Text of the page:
U.S. Supreme Court Restricts EPA's Regulation of Greenhouse Gases under the Clean Air Act
In its third encounter with greenhouse gas emissions in the context of the Clean Air Act ("CAA"), the United States Supreme Court, in Utility Air Regulatory Group v. EPA, No. 12-1146, 573 U.S. ____ (June 23, 2014) ("UARG"), reinforced bedrock separation of powers principles—not to mention conventional canons and settled principles of administrative law—by emphatically rejecting the claim of authority of the Environmental Protection Agency ("EPA") to rewrite indisputably unambiguous statutory language that not only disregarded the text and context of the statute but that could have transformative economic, social, and systemic impacts (if unchecked).
In UARG , the Supreme Court determined "[w]hether EPA permissibly determined that its regulation of greenhouse gas emissions from new motor vehicles triggered permitting requirements under the CAA for stationary sources that emit greenhouse gases." In Justice Scalia's June 23, 2014 opinion, the Court first held that the general definition of "air pollutant" analyzed by the Court in Massachusetts v. EPA does not prevent EPA from applying narrower definitions in the operative provisions of the Act; thus, there was no "insuperable textual barrier" preventing EPA from interpreting the Prevention of Significant Deterioration ("PSD") and Title V provisions to exclude greenhouse gases.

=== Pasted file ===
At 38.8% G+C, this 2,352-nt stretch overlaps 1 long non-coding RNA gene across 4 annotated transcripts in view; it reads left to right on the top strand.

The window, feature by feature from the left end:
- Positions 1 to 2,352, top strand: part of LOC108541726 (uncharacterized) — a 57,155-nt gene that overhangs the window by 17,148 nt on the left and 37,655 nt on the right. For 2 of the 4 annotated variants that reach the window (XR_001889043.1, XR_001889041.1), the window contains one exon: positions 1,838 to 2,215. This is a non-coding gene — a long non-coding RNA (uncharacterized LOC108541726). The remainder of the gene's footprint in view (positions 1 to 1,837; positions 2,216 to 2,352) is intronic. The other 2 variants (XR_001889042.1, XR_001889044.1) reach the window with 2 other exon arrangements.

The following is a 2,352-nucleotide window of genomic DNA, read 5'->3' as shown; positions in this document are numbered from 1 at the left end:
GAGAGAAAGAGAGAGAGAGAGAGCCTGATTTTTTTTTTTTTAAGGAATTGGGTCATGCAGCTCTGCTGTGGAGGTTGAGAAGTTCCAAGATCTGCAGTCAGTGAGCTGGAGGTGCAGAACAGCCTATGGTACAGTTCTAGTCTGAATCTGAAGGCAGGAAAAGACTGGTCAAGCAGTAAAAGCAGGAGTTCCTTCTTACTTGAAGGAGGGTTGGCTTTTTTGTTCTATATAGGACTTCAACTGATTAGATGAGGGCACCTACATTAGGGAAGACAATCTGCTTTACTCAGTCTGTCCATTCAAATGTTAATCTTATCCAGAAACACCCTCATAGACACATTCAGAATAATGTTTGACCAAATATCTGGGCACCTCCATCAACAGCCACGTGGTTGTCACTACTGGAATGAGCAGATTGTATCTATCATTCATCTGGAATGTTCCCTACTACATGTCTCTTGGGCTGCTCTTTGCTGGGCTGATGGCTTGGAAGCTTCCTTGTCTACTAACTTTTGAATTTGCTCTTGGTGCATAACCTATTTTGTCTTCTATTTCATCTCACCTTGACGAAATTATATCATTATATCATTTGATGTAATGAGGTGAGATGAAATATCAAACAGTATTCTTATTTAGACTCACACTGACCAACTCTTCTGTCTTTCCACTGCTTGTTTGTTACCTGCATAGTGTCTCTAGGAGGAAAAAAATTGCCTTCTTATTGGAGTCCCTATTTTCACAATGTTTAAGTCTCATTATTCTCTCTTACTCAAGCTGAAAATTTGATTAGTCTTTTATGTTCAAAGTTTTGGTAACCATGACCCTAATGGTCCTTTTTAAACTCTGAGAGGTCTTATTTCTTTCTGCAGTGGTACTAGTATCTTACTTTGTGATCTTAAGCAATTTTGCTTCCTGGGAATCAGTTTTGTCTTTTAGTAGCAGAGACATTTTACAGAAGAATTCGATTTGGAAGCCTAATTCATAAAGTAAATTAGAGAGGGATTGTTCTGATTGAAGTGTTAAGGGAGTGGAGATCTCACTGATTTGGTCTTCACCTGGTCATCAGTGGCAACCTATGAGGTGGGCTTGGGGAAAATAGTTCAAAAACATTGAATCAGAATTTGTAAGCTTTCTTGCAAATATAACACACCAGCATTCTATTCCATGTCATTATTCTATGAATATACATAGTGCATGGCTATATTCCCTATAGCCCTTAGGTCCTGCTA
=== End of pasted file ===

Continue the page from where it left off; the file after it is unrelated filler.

The Court also held that EPA's interpretation was not reasonable because it expands the programs beyond their statutory purposes and would place excessive demands on permitting authorities. On the other hand, the Court concluded that EPA's decision to require Best Available Control Technology ("BACT") for greenhouse gases ("GHGs") emitted by sources otherwise subject to PSD requirements is a permissible interpretation of the statute because the BACT provisions specifically apply to "each pollutant subject to regulation" under the Act. Justices Breyer and Alito authored separate opinions concurring in part and dissenting in part.